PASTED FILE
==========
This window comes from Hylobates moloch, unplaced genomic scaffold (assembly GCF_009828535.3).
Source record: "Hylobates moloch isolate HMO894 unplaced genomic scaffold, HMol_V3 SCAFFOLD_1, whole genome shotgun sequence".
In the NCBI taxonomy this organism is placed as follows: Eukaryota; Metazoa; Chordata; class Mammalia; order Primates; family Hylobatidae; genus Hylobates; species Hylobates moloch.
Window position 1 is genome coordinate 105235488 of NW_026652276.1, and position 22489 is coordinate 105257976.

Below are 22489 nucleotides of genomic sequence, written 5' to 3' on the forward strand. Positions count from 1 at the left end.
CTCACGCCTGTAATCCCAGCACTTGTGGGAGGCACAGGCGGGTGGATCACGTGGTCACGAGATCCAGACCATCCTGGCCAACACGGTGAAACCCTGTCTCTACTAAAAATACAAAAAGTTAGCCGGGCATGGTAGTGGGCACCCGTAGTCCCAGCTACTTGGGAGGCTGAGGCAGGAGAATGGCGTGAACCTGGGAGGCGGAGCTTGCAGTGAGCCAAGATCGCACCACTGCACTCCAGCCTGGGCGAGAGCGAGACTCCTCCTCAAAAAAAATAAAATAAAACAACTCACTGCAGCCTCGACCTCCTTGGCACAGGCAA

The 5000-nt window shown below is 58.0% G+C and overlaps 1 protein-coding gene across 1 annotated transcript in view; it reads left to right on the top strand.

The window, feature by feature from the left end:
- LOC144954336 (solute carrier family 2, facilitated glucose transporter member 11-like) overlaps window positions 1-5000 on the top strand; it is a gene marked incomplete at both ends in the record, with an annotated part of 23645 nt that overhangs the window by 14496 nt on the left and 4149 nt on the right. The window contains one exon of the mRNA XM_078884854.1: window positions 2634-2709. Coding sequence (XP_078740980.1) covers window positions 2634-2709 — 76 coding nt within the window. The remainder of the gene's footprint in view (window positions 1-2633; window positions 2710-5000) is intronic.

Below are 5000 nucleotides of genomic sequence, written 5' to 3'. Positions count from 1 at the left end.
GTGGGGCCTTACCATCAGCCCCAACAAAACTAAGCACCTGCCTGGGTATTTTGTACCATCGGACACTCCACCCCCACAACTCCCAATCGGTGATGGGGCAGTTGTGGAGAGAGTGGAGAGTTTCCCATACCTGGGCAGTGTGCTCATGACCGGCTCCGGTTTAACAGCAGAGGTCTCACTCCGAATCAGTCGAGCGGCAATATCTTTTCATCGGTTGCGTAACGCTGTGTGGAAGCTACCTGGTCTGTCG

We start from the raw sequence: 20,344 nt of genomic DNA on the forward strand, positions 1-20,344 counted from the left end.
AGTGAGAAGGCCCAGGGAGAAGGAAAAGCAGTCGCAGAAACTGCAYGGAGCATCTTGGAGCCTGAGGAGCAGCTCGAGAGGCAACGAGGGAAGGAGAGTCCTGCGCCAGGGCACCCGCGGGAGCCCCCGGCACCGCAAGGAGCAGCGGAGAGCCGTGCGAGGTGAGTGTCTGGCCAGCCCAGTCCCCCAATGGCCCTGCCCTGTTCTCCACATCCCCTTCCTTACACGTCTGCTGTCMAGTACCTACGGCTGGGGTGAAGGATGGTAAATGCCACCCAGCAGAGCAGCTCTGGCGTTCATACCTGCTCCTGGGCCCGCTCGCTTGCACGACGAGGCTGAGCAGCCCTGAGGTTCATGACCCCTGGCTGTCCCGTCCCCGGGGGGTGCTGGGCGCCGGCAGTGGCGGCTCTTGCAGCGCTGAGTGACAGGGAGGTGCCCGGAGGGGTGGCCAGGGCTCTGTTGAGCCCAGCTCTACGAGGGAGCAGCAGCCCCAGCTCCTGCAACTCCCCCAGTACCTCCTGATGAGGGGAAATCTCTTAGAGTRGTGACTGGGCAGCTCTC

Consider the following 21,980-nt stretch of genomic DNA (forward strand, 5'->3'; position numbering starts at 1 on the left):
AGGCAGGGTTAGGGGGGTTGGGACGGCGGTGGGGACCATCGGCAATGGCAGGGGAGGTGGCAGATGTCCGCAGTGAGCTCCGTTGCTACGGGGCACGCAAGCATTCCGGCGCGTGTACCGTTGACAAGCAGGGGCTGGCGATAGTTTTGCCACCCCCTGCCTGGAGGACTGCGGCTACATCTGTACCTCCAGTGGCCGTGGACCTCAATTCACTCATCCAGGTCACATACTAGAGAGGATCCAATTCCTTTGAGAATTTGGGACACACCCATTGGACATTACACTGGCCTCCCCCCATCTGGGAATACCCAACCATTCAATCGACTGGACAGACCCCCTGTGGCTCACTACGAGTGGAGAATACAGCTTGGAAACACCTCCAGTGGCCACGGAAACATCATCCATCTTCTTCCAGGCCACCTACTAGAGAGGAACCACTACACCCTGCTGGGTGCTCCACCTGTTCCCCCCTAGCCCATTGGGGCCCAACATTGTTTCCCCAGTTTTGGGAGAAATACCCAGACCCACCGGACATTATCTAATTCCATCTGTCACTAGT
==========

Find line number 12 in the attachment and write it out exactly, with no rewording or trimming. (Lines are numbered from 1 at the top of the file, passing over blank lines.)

We start from the raw sequence: 20,344 nt of genomic DNA on the forward strand, positions 1-20,344 counted from the left end.